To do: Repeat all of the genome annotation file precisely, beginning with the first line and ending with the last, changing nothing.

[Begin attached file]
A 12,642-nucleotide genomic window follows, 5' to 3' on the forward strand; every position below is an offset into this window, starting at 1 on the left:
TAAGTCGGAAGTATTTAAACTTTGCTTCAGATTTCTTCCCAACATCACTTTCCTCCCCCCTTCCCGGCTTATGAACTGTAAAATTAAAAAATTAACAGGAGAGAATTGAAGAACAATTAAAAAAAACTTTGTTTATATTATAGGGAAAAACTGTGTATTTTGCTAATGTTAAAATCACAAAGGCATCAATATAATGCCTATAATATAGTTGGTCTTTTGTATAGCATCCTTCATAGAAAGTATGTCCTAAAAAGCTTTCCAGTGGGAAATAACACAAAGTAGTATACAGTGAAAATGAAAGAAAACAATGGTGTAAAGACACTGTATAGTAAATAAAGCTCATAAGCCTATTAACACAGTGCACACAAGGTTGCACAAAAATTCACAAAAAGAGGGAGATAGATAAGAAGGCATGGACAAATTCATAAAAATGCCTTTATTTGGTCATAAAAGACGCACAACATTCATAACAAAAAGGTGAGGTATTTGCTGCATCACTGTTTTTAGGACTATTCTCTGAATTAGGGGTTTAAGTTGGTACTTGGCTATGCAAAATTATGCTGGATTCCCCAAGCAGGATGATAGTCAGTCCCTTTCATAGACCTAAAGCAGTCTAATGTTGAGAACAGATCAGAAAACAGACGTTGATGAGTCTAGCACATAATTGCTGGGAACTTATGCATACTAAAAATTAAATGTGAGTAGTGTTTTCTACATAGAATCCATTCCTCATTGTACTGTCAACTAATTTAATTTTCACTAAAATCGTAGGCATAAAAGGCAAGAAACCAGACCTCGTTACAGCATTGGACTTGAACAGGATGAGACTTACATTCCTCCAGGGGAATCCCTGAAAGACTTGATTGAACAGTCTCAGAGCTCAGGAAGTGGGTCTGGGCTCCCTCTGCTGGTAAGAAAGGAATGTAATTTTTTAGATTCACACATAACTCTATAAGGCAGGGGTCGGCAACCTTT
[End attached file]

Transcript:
A 12,642-nucleotide genomic window follows, 5' to 3' on the forward strand; every position below is an offset into this window, starting at 1 on the left:
TAAGTCGGAAGTATTTAAACTTTGCTTCAGATTTCTTCCCAACATCACTTTCCTCCCCCCTTCCCGGCTTATGAACTGTAAAATTAAAAAATTAACAGGAGAGAATTGAAGAACAATTAAAAAAAACTTTGTTTATATTATAGGGAAAAACTGTGTATTTTGCTAATGTTAAAATCACAAAGGCATCAATATAATGCCTATAATATAGTTGGTCTTTTGTATAGCATCCTTCATAGAAAGTATGTCCTAAAAAGCTTTCCAGTGGGAAATAACACAAAGTAGTATACAGTGAAAATGAAAGAAAACAATGGTGTAAAGACACTGTATAGTAAATAAAGCTCATAAGCCTATTAACACAGTGCACACAAGGTTGCACAAAAATTCACAAAAAGAGGGAGATAGATAAGAAGGCATGGACAAATTCATAAAAATGCCTTTATTTGGTCATAAAAGACGCACAACATTCATAACAAAAAGGTGAGGTATTTGCTGCATCACTGTTTTTAGGACTATTCTCTGAATTAGGGGTTTAAGTTGGTACTTGGCTATGCAAAATTATGCTGGATTCCCCAAGCAGGATGATAGTCAGTCCCTTTCATAGACCTAAAGCAGTCTAATGTTGAGAACAGATCAGAAAACAGACGTTGATGAGTCTAGCACATAATTGCTGGGAACTTATGCATACTAAAAATTAAATGTGAGTAGTGTTTTCTACATAGAATCCATTCCTCATTGTACTGTCAACTAATTTAATTTTCACTAAAATCGTAGGCATAAAAGGCAAGAAACCAGACCTCGTTACAGCATTGGACTTGAACAGGATGAGACTTACATTCCTCCAGGGGAATCCCTGAAAGACTTGATTGAACAGTCTCAGAGCTCAGGAAGTGGGTCTGGGCTCCCTCTGCTGGTAAGAAAGGAATGTAATTTTTTAGATTCACACATAACTCTATAAGGCAGGGGTCGGCAACCTTT